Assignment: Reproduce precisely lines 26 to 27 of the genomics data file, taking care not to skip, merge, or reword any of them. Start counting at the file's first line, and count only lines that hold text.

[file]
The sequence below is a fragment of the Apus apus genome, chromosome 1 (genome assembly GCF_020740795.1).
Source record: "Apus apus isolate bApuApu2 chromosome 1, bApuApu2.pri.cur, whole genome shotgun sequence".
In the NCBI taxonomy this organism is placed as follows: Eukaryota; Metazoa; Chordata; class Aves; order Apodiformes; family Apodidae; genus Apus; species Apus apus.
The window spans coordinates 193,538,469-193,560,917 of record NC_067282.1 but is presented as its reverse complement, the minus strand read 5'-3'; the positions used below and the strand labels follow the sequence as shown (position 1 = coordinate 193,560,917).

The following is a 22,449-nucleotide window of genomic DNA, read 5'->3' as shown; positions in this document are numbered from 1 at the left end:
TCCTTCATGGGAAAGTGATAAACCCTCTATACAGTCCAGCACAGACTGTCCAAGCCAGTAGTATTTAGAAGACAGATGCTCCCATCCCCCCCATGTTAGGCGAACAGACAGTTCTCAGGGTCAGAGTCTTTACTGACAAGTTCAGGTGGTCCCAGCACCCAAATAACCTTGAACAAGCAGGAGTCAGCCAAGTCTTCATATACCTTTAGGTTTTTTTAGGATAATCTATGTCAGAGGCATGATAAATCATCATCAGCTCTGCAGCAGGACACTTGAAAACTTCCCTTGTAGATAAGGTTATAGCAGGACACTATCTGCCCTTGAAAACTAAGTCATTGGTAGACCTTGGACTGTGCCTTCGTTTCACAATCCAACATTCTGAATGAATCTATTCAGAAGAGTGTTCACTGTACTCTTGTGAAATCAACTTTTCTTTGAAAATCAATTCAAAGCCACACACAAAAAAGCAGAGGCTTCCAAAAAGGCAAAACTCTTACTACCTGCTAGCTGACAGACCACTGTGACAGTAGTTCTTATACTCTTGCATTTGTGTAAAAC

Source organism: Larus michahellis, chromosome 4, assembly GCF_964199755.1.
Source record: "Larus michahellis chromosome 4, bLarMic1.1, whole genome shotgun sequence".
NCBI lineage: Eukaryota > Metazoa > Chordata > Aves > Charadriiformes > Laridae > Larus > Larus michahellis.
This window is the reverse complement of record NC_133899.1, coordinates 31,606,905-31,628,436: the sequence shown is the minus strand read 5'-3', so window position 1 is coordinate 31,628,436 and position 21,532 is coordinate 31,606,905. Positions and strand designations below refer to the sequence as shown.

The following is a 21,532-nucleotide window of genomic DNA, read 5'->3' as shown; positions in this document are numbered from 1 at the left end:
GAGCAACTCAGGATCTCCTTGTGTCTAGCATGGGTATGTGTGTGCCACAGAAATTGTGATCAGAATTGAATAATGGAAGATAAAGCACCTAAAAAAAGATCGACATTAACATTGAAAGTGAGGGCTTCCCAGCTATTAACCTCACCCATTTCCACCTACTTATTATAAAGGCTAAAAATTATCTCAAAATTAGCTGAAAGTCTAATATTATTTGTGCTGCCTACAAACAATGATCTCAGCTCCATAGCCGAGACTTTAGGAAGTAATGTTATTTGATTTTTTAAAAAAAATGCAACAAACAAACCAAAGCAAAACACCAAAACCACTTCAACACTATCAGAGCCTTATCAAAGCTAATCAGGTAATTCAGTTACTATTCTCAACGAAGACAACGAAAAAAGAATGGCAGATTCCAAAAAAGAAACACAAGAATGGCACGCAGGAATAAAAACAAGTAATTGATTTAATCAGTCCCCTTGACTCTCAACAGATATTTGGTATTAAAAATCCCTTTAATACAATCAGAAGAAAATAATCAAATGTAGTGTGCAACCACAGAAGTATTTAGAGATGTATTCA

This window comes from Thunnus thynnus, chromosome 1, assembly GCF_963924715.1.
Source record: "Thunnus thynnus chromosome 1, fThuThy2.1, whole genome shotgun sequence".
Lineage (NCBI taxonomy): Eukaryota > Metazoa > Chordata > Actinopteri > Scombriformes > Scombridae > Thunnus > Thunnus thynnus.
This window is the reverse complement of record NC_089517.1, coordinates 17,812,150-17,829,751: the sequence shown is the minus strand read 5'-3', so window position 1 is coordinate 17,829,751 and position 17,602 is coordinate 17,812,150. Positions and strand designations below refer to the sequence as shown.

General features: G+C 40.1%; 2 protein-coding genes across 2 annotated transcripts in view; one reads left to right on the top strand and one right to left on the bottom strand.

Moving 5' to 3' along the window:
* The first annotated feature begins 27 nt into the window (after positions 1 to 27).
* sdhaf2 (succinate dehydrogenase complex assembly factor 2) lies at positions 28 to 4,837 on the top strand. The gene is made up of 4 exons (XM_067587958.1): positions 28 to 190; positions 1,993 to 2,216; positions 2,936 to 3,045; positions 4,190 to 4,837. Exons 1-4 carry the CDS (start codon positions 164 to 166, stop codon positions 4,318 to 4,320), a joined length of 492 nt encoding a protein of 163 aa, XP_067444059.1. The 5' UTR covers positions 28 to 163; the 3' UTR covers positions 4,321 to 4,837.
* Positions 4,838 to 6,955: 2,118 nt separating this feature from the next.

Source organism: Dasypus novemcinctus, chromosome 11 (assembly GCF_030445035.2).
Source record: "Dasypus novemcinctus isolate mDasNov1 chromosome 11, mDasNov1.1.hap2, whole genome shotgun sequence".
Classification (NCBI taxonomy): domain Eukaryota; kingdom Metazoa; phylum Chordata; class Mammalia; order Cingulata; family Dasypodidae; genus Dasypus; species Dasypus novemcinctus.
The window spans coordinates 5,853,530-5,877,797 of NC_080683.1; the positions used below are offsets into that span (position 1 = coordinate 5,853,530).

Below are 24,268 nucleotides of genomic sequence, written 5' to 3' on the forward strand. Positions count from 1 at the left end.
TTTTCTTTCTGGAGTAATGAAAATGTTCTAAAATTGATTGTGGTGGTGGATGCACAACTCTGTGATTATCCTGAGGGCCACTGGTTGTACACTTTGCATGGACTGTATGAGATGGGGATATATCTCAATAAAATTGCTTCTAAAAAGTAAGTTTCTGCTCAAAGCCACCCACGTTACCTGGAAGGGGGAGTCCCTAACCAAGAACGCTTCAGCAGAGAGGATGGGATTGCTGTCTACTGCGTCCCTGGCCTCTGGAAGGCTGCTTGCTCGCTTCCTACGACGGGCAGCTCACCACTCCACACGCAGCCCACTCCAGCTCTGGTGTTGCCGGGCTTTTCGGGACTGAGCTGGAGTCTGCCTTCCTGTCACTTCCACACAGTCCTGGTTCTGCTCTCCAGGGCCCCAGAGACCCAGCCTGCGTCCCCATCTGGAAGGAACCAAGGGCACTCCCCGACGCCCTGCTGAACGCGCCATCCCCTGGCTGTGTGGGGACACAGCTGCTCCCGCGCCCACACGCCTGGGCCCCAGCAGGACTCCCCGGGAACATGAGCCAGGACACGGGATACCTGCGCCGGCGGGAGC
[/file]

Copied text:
Below are 24,268 nucleotides of genomic sequence, written 5' to 3' on the forward strand. Positions count from 1 at the left end.
TTTTCTTTCTGGAGTAATGAAAATGTTCTAAAATTGATTGTGGTGGTGGATGCACAACTCTGTGATTATCCTGAGGGCCACTGGTTGTACACTTTGCATGGACTGTATGAGATGGGGATATATCTCAATAAAATTGCTTCTAAAAAGTAAGTTTCTGCTCAAAGCCACCCACGTTACCTGGAAGGGGGAGTCCCTAACCAAGAACGCTTCAGCAGAGAGGATGGGATTGCTGTCTACTGCGTCCCTGGCCTCTGGAAGGCTGCTTGCTCGCTTCCTACGACGGGCAGCTCACCACTCCACACGCAGCCCACTCCAGCTCTGGTGTTGCCGGGCTTTTCGGGACTGAGCTGGAGTCTGCCTTCCTGTCACTTCCACACAGTCCTGGTTCTGCTCTCCAGGGCCCCAGAGACCCAGCCTGCGTCCCCATCTGGAAGGAACCAAGGGCACTCCCCGACGCCCTGCTGAACGCGCCATCCCCTGGCTGTGTGGGGACACAGCTGCTCCCGCGCCCACACGCCTGGGCCCCAGCAGGACTCCCCGGGAACATGAGCCAGGACACGGGATACCTGCGCCGGCGGGAGC